Deep Insulation aims to bury nuclear waste using boreholes

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CEO Elizabeth Muller and Deep Isolation chief technology officer Richard Muller are in Texas for their 2019 show.

Photographer: Roman Pino, Courtesy of Deep Isolation

There is no permanent storage of nuclear waste in the United States. Instead, nuclear waste is stored in dry casks at current operating and former nuclear power plants across the country.

Deep InsulationA start-up in Berkeley, California, founded by a father-daughter team, aims to change that.

Deep Isolation plans to commercialize the technology to dig 18-inch-diameter holes deep within the Earth’s surface and then slide the radioactive nuclear waste into deep drillings in 14-foot-tall drums. Inside deep geological repositoryJust like a mine or a borehole, nuclear waste can gradually lose its radioactivity over thousands of years without damaging it.

Solving an important problem for the nuclear industry

Although nuclear power produces negligible greenhouse gas emissions, many governments and environmental activists do not consider it a clean energy source as there is no permanent repository to store nuclear waste.

For example, when the European Union published its updated classification of sustainable energy sources on February 2, it included nuclear power as a transitional green energy source only if countries can approve (among other requirements) the safe disposal of radioactive waste from nuclear reactors. .

An artist demonstrating Deep Isolation’s borehole drilling technology.

Artist illustration by Joseph Rule of Raconteur Courtesy of Deep Isolation

Several deep geological deposits are under construction in Europe. “Finland is constructing a permanent nuclear waste disposal at Olkiluoto, which is expected to be ready by 2023. Sweden is expected to build a similar type of nuclear waste disposal in Östhammar in the 2020s, and France aims to have its own geological storage for nuclear,” said a spokesperson. According to Jonathan Cobb, waste by the 2030s World Nuclear Association.

In the United States, Yucca Mountain in Nevada was a precursor to a geological disposal for nuclear waste in the United States. But in 2010, President Barack Obama cut the funding for Yucca Mountain, satisfying the long-standing efforts of Senator Harry Reid, a powerful Congressman for that state.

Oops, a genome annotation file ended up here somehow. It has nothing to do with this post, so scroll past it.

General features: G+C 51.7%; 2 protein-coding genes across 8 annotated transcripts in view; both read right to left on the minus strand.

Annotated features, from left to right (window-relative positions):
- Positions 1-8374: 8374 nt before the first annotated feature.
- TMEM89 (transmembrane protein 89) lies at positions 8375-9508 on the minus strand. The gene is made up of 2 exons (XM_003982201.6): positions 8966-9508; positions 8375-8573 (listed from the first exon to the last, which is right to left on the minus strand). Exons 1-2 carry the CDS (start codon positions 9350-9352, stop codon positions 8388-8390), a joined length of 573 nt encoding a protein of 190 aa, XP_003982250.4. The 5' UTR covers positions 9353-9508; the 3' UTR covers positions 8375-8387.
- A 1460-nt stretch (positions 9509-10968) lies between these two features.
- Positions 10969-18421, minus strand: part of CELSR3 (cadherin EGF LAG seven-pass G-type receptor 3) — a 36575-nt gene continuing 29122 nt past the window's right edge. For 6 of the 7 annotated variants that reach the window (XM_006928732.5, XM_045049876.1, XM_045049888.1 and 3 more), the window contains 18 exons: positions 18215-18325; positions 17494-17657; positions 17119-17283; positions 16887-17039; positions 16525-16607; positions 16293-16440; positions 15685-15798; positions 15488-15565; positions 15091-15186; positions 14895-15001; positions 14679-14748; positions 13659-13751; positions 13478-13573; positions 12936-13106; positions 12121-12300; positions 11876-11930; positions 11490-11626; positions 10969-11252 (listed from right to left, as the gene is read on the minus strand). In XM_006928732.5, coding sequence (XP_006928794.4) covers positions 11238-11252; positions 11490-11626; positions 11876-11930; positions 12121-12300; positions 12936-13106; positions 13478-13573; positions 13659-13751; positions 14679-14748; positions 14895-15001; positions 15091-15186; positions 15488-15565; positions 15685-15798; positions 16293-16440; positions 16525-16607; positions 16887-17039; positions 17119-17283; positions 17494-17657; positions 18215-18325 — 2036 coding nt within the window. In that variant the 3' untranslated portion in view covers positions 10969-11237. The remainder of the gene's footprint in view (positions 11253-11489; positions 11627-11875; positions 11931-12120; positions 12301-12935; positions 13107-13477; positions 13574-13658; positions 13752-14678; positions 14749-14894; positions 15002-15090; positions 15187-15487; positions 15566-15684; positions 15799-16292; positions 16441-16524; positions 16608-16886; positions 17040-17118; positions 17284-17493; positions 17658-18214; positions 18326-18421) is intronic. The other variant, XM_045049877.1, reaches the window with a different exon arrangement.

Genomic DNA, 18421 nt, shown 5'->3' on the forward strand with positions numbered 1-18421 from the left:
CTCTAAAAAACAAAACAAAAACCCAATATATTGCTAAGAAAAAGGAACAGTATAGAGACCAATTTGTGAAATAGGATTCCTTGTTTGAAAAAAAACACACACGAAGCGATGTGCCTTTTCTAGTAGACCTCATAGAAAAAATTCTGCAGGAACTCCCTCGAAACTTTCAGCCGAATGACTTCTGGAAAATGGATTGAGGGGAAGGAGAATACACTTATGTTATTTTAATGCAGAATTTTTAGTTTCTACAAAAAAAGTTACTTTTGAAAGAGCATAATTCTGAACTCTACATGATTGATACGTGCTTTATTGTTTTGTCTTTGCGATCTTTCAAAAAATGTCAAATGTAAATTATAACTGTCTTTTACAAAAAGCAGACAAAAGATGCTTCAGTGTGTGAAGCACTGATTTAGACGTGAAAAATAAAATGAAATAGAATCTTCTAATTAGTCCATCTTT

One solution to this impasse is to use directional drilling instead of mines to bury radioactive nuclear waste underground.

Deep Isolation has been pursuing this idea since 2016.

“We didn’t invent the idea of ​​using wells for draining – it’s been around since the 1980s,” CEO Elizabeth Muller told CNBC. “No one had thought of using directional drilling. That was the key innovation of Deep Insulation.”

Directional drilling makes it possible to drill horizontally and vertically. Nuclear waste can’t be buried too deep because it can’t get too hot or under too much pressure. The sweet spot is 1 to 4 kilometers below the earth’s surface, Muller said.

“This is a really nice range, depending on the rock type, where you can be very confident that the nuclear waste will be safe and you won’t have high pressure and hot rock issues.”

Moving horizontally into a boulder for disposal gives more room to be buried under the same acre of land and also means that waste won’t fall directly into it.

“It’s like a kid going down a slide and slowly starting to rest on the bottom without hitting anything,” Muller said.

An artist demonstrating Deep Isolation’s drilling technology that goes deep into the Earth’s surface.

Artist illustration by Joseph Rule of Raconteur Courtesy of Deep Isolation

Peter BurnsThe director of the University of Notre Dame Center for Sustainable Energy had never heard of Deep Insulation until CNBC contacted him to get the idea. He thinks he’s promised.

“Deep-well disposal of nuclear waste has been considered a viable approach for some types of waste for many years,” he said. “Deep Insulation brings a new interpretation to the idea of ​​directional borehole drilling. This is promising as it will allow settlements in carefully selected geological horizons so that the geology itself is the protective barrier.”

A father-daughter duo digs

Deep Isolation was started in 2016 by Elizabeth Muller and her father, Richard Muller, a physicist and professor emeritus at the University of California, Berkeley, who served as chief technology officer.

Before starting Deep Isolation, Mullers founded a nonprofit. Berkeley Worldwhich collects and distributes information about climate, such as world air pollution data and global temperature data.

“My God, we’ve been working together for about 15 years,” Elizabeth Muller told CNBC. “He’s a scientist, I’m not,” Elizabeth Muller said.